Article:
Exhibitions

The beauties of the universe are revealed in the paintings of Pieter de Hooch

19 October 2019 9:00 am

In the early 1660s, Pieter de Hooch was living in an area of what we would now call urban overspill…

‘Self-Portrait with Yellow Christ’, 1890–91, by Paul Gauguin

Pilferer, paedophile and true great: Gauguin Portraits at the National Gallery reviewed

12 October 2019 9:00 am

On 25 November 1895, Camille Pissarro wrote to his son Lucien. He described how he had bumped into his erstwhile…

‘Body’ and ‘Fruit’, 1991/93, by Antony Gormley

A cast of Antony Gormley? Or a pair of giant conkers? Gormley’s new show reviewed

5 October 2019 9:00 am

While Sir Joshua Reynolds, on his plinth, was looking the other way, a little girl last Saturday morning was trying…

On photography, shrines and Maradona: Geoff Dyer’s Neapolitan pilgrimage

7 September 2019 9:00 am

At the Villa Pignatelli in Naples there is an exhibition by Elisa Sighicelli: photographs of bits and pieces of antiquity…

‘Flowers’, 1942, by Ivon Hitchens

Whooshing seedlings and squabbling stems: Ivon Hitchens at Pallant House reviewed

31 August 2019 9:00 am

Set down the secateurs, silence the strimmers. Let it grow, let it grow, let it grow. Ivon Hitchens was a…

‘Oedipus and the Sphinx’, c.1826, by Ingres, a copy of which hung over Freud’s desk

Why was Sigmund Freud so obsessed with Egypt?

24 August 2019 9:00 am

Twenty years ago, I visited the ancient Egyptian city of Amarna with a party of American journalists. Even in those…

‘Paean’ (1973) by Bridget Riley

Where are the art fans in Edinburgh? Getting their eyes frazzled by Bridget Riley

17 August 2019 9:00 am

The old observatory on Edinburgh’s Calton Hill may be the most favourably positioned art venue in the world. Recently resurrected…

Lines of beauty: Nancy Ekholm Burkert’s illustration for James and the Giant Peach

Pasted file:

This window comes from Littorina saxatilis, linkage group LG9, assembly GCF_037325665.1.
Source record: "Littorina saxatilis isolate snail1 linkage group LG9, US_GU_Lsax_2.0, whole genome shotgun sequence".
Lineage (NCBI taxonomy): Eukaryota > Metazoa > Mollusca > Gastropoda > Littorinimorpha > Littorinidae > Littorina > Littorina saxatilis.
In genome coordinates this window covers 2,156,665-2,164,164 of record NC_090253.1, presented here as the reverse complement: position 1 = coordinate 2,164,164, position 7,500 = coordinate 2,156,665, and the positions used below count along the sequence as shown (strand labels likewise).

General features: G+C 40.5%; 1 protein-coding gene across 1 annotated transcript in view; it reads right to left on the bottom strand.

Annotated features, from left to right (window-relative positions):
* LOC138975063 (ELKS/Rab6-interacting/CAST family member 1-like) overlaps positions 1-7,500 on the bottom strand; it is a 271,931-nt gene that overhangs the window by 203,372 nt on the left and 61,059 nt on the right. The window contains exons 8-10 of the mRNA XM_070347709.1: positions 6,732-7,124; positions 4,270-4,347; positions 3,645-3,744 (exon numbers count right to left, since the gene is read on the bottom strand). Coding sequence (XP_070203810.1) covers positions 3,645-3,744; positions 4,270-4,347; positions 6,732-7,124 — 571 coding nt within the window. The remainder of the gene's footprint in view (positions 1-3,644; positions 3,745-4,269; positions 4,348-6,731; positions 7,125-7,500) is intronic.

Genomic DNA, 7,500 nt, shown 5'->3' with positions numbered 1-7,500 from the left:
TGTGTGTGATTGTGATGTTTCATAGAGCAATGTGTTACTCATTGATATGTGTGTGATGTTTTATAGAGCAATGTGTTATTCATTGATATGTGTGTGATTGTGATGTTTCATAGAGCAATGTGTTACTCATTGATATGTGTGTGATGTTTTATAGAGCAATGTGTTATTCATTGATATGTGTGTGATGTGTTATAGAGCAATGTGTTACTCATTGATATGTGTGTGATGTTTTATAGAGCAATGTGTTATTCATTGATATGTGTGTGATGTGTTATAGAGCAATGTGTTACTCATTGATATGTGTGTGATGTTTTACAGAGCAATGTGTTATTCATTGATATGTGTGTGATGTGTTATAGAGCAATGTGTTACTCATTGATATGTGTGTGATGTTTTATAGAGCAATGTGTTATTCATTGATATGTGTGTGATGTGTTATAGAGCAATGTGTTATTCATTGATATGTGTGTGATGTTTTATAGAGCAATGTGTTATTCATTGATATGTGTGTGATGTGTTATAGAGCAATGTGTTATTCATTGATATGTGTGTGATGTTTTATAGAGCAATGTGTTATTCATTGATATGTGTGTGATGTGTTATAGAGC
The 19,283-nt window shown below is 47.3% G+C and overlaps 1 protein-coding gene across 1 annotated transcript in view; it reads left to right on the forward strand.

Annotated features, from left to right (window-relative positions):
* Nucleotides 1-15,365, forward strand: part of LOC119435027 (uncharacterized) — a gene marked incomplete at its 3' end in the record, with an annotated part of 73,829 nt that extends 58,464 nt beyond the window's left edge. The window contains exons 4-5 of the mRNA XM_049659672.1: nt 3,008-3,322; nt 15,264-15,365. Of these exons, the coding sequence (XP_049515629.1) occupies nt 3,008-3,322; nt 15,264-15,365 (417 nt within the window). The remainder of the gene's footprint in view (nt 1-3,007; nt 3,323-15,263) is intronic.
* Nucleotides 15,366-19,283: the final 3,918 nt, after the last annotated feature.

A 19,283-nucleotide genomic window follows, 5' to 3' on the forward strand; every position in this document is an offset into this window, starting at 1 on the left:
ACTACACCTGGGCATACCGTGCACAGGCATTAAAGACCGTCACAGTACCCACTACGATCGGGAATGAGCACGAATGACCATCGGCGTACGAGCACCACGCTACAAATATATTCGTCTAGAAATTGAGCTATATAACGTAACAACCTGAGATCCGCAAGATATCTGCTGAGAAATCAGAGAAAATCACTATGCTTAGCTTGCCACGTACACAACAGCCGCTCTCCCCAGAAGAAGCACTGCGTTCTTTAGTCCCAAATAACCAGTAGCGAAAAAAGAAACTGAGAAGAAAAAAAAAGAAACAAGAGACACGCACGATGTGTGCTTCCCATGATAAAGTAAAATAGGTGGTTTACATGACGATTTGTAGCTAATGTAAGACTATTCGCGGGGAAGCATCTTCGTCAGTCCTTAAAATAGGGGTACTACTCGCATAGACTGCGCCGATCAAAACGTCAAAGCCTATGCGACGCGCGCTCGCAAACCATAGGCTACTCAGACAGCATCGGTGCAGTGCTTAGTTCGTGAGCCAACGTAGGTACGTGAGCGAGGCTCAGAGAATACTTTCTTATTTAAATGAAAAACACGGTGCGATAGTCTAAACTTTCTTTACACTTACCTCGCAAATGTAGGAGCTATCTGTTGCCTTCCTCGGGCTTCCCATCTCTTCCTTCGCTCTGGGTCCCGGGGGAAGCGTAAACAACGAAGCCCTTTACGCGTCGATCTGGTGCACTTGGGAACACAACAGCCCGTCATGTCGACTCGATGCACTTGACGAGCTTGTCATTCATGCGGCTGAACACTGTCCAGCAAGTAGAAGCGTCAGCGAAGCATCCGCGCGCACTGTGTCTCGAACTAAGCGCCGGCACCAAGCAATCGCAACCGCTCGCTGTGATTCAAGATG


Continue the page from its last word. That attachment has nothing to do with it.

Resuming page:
Before Quentin Blake, there was Nancy Ekholm Burkert – Dahl’s forgotten illustrator

27 July 2019 9:00 am

Bunnies were out. Beatrix Potter had the monopoly on rabbits, kittens, ducks and Mrs Tittlemouses. ‘I knew I had to…

Like walking into a Rothko: ‘Din blinde passager’ (‘Your blind passenger’), 2010, by Olafur Eliasson

Olafur Eliasson’s art is both futuristic and completely traditional – which is why I love it

27 July 2019 9:00 am

Superficially, the Olafur Eliasson exhibition at Tate Modern can seem like a theme park. To enter many of the exhibits,…

‘Telepainting’, 1964, by Takis

Full of wonders: Takis at Tate Modern reviewed

13 July 2019 9:00 am

Steel flowers bend in a ‘breeze’ generated by magnetic pendulums. This is the first thing you see as you enter…

The women who invented collage – long before Picasso and co.

6 July 2019 9:00 am

The art-history books will tell you that sometime around 1912, Picasso invented collage, or, actually, perhaps it was Braque. What…

‘The Ball’ (1899) by Félix Vallotton

No masterpieces but there are beautiful touches: Félix Vallotton at the RA reviewed

6 July 2019 9:00 am

Félix Vallotton (1865–1925) was a member of the Nabis (the Prophets), a problematically loose agglomeration of painters, inspired by Gauguin…

Untitled #122, from the Fashion series, by Cindy Sherman

Cindy Sherman – selfie queen